Many banks use the various applications of artificial intelligence to detect fraudulent activity. The AI software is given a very large sample of data that includes fraudulent and non-fraudulent purchases and is trained to determine whether a transaction is valid based on data. Over time, the software becomes incredibly adept at spotting fraudulent transactions based on what it has learned previously.
  • Retail – online customer support
    Many websites now offer some form of ‘chat’ functionality where you can talk to a customer support representative or sales representative. In most instances, it is some form of automated AI that begins these conversations. As these AI chat bots are capable of understanding natural language, i.e. human conversation, they can readily assist customers in finding out what they need to know, extracting information from the website, and directing them to the appropriate web page or person for further support.
  • Security
    As cyber-attacks increase in frequency and more sophisticated tools are used to breach cyber defences, human operators are no longer enough. Top firms across the world are investing heavily in cybersecurity to ensure their data is protected. Real-time threat detection, mitigation, and ideally, prevention, are what’s needed for businesses – and AI can deliver. Using machine learning algorithms and feeding those algorithms great quantities of data, IT and security experts can teach the AI solution to monitor behaviour, detect anomalies, adapt and respond to threats and issue alerts. AI has quickly become a key component in a business’ cybersecurity infrastructure, providing a multi-layered security strategy that is robust and sophisticated.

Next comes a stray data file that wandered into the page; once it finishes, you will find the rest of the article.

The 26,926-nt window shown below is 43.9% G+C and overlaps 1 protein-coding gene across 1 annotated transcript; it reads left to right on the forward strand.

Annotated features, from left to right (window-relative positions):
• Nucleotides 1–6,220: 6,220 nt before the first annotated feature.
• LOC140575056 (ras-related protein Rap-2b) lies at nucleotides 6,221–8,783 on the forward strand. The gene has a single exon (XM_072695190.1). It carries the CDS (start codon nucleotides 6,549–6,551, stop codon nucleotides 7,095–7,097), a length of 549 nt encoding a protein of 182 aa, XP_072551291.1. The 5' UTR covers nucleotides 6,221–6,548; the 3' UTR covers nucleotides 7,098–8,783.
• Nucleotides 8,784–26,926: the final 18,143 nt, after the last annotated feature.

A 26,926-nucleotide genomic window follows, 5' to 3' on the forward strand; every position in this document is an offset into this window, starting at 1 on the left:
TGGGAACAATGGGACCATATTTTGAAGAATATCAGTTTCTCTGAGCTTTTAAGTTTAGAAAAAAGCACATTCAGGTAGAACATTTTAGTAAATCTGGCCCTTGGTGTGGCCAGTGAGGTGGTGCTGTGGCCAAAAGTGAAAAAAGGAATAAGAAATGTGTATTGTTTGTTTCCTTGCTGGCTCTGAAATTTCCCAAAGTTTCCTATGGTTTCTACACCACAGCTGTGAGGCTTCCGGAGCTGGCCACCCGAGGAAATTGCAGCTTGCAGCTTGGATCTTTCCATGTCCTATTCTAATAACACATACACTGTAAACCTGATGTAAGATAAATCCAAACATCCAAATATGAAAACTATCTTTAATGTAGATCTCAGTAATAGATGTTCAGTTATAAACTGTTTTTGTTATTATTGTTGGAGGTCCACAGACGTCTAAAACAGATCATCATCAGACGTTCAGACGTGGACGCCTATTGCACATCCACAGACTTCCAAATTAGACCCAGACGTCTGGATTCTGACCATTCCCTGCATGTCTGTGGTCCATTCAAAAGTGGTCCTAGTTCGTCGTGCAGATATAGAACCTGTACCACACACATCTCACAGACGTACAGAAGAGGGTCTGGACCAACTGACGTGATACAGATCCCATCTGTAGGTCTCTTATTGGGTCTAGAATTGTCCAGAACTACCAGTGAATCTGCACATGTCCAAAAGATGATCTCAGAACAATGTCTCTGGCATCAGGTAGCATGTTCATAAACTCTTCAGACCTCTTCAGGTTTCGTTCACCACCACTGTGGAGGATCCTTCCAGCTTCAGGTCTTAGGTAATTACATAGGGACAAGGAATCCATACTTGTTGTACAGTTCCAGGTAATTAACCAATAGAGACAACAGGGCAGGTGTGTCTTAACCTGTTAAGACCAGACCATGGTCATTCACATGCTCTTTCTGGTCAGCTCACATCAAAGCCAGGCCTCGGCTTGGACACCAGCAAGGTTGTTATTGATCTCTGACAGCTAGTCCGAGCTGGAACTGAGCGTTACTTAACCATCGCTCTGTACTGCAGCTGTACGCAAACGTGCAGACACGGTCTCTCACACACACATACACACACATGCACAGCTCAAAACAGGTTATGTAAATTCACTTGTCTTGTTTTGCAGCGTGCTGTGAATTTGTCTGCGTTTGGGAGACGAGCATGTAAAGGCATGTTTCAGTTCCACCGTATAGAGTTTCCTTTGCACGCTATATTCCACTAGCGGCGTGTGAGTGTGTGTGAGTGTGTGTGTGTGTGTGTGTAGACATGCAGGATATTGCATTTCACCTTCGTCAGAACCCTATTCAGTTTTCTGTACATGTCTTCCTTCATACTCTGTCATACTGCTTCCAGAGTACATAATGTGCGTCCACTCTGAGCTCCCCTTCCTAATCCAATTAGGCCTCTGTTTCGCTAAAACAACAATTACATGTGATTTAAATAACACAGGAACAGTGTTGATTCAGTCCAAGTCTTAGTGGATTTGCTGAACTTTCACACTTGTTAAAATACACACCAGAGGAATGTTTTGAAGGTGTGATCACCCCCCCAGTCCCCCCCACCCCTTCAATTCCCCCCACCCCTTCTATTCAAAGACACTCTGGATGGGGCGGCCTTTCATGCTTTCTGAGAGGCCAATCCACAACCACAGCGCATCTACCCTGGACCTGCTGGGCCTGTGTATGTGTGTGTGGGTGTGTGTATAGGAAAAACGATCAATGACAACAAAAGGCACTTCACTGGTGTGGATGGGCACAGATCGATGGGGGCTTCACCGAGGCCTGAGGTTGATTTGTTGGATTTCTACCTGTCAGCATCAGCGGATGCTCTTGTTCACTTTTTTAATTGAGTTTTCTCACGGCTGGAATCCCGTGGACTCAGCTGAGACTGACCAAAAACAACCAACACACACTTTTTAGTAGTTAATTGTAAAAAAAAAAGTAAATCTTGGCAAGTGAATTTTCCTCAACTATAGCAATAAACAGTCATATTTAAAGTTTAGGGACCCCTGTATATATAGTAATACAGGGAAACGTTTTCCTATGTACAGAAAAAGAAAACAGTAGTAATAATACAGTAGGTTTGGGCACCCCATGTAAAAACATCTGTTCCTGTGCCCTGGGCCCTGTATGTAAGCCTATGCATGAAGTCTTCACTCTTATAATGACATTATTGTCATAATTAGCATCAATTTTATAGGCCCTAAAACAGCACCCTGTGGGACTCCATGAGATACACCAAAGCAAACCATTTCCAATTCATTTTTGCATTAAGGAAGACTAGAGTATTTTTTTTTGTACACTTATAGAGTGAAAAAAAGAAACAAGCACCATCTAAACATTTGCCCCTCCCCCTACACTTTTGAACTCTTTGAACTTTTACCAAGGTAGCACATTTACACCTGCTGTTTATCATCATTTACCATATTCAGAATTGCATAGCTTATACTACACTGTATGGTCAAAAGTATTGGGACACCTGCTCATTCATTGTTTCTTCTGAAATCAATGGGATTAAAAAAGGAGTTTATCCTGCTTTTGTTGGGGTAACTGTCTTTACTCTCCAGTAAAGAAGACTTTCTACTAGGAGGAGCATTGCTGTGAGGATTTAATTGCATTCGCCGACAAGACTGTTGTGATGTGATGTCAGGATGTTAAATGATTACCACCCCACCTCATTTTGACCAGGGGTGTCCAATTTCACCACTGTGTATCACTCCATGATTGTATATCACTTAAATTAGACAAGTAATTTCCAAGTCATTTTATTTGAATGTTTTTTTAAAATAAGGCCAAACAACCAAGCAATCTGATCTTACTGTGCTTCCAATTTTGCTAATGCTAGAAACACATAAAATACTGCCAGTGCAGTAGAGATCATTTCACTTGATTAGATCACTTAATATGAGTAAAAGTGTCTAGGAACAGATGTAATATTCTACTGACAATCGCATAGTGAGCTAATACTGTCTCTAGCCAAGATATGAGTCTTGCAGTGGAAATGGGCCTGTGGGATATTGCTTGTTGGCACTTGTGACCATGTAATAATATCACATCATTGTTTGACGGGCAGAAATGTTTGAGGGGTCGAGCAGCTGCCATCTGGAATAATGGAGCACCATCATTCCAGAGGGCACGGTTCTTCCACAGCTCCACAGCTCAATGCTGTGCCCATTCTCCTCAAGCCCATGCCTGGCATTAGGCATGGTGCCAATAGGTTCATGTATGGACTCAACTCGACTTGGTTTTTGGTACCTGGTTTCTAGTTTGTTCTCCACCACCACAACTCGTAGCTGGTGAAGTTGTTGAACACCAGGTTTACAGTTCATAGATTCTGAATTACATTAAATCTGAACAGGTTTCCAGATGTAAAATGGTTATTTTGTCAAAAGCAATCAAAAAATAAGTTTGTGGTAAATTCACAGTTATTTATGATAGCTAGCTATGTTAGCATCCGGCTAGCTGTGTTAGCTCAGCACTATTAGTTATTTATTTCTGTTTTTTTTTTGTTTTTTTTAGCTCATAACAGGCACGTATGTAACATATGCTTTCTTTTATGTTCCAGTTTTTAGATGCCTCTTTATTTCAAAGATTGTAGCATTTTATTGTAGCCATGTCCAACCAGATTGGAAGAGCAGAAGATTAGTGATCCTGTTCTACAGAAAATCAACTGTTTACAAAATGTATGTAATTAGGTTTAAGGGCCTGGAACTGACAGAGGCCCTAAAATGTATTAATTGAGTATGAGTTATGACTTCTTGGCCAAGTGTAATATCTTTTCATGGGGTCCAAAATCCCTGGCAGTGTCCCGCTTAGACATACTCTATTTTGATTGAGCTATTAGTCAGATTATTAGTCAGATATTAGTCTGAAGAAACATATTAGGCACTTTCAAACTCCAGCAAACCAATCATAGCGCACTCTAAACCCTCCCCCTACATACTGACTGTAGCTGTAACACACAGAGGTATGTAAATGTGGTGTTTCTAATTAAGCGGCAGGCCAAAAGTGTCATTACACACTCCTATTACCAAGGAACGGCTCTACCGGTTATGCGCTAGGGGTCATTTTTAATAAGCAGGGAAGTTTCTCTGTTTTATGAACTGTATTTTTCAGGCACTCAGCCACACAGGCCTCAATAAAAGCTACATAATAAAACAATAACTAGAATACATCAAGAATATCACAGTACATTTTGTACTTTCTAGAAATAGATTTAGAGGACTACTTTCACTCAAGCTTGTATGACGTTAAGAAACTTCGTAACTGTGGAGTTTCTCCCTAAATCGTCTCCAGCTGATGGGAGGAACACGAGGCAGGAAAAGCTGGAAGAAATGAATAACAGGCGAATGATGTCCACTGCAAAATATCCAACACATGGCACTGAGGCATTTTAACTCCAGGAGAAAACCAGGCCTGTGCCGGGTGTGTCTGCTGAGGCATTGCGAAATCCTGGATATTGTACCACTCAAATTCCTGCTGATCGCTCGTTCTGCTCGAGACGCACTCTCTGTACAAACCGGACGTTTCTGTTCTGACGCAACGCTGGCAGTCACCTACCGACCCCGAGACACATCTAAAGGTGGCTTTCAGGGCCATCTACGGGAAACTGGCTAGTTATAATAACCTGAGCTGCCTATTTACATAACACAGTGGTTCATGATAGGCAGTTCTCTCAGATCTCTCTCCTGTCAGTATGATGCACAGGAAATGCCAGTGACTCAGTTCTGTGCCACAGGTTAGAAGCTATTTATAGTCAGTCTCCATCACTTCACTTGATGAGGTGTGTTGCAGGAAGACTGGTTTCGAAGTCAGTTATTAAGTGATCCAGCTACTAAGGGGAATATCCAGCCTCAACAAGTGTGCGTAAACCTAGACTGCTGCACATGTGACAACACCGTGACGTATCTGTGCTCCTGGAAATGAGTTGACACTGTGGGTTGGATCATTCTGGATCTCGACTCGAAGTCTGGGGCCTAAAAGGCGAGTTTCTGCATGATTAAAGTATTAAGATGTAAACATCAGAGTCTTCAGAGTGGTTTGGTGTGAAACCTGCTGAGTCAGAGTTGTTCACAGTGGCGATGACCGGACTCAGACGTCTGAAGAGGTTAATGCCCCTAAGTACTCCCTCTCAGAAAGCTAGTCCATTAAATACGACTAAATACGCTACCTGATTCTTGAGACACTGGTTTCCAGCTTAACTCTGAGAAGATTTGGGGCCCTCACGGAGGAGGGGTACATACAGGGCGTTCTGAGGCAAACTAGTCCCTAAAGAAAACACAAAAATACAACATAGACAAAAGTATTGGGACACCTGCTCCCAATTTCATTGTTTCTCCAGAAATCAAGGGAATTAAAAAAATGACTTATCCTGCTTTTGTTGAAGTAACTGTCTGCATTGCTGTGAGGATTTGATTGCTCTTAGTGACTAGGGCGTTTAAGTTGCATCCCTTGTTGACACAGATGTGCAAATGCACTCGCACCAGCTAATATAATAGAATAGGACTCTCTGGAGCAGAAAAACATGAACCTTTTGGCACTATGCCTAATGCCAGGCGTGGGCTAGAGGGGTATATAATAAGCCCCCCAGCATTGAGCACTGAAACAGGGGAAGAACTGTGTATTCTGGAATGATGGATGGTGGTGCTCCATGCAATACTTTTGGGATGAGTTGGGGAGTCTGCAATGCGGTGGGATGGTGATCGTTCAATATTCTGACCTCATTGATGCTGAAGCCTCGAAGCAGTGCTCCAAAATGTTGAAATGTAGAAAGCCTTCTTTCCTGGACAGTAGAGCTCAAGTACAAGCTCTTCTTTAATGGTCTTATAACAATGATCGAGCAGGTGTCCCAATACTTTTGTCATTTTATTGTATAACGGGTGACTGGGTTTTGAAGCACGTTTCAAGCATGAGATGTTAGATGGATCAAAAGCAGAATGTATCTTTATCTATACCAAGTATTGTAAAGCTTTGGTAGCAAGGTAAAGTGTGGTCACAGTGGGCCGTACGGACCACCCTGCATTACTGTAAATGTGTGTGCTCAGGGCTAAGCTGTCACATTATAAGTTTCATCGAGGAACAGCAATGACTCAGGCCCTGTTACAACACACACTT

Preparing for the integration of AI-based solutions across departments

Organisations that respond rapidly to opportunities in artificial intelligence application will have the advantage in the landscape of the future. But, because AI is evolving rapidly, the challenge is to ensure that the business has the necessary strategies and plans to support AI capabilities as they become available, and the right technical infrastructure to support AI implementation. For many businesses, it’s not a question of if but rather when to adopt AI. On that basis, monitoring the development of AI technology and planning far in advance is necessary to adopt AI successfully.

The optimum strategy is to observe, learn and experiment with current AI. Investing too much into AI which turns out to be ineffective will be damaging for the business’ adoption and utilisation of future AI-based solutions. Instead, try to determine how your business can benefit from AI – and how it can be built into core processes to drive efficiency. Start with the outcomes you want to achieve to modernise your IT environment. Remember, AI won’t necessarily replace human operators any time soon, but it will empower organisations to do much, much more.